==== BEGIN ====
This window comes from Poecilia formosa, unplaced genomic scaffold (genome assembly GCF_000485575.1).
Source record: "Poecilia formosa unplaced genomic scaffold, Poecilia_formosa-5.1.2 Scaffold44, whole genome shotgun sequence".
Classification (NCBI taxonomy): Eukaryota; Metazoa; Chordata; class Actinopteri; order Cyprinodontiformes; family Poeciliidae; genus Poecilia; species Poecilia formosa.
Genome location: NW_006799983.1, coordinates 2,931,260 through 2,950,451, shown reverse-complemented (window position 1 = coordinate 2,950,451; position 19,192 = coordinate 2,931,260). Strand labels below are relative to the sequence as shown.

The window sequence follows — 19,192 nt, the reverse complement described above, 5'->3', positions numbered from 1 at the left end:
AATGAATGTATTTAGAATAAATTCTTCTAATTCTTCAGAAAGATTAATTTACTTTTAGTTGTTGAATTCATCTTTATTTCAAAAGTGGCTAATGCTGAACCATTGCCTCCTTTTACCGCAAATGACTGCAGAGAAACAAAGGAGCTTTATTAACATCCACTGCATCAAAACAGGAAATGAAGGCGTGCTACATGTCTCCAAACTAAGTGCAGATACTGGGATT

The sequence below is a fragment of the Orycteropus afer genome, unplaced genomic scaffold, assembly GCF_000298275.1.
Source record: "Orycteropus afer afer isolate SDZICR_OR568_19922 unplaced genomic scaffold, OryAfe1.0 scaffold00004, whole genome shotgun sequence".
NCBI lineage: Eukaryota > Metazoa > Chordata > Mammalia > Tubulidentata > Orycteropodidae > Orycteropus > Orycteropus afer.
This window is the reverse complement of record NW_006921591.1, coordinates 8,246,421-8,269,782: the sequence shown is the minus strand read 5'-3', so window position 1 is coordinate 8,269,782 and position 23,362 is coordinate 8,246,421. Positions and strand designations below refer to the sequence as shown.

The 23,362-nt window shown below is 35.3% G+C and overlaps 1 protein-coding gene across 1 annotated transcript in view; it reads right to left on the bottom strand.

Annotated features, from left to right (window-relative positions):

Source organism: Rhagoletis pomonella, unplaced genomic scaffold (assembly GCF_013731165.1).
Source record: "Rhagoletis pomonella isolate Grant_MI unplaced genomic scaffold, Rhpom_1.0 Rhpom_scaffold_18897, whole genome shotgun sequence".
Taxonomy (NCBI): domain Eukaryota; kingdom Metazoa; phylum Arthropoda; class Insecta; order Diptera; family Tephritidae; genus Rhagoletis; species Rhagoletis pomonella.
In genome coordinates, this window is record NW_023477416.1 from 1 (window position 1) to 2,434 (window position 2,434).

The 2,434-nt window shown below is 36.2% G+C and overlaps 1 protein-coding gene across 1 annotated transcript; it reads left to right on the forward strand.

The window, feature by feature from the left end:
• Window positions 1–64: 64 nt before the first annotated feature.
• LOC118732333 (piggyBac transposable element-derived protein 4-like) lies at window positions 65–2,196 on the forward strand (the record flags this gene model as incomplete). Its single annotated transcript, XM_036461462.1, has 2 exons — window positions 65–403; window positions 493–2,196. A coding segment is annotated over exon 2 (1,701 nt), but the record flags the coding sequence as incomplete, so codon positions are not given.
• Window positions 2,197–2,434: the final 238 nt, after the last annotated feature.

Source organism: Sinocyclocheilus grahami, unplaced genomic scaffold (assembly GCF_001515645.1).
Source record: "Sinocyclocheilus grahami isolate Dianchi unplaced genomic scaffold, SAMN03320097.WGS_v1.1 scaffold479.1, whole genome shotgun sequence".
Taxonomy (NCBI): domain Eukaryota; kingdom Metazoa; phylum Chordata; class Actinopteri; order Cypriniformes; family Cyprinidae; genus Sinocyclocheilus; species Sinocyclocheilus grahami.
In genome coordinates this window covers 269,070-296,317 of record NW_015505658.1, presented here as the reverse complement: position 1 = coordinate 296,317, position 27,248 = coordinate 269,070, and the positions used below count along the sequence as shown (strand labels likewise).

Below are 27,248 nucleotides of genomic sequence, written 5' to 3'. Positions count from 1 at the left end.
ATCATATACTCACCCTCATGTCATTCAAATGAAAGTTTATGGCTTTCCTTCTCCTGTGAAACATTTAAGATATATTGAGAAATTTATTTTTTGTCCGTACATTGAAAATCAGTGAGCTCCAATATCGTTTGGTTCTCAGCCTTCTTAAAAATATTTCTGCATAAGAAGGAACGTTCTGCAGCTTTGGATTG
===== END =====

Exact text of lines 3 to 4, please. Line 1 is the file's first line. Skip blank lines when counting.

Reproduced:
Classification (NCBI taxonomy): Eukaryota; Metazoa; Chordata; class Actinopteri; order Cyprinodontiformes; family Poeciliidae; genus Poecilia; species Poecilia formosa.
Genome location: NW_006799983.1, coordinates 2,931,260 through 2,950,451, shown reverse-complemented (window position 1 = coordinate 2,950,451; position 19,192 = coordinate 2,931,260). Strand labels below are relative to the sequence as shown.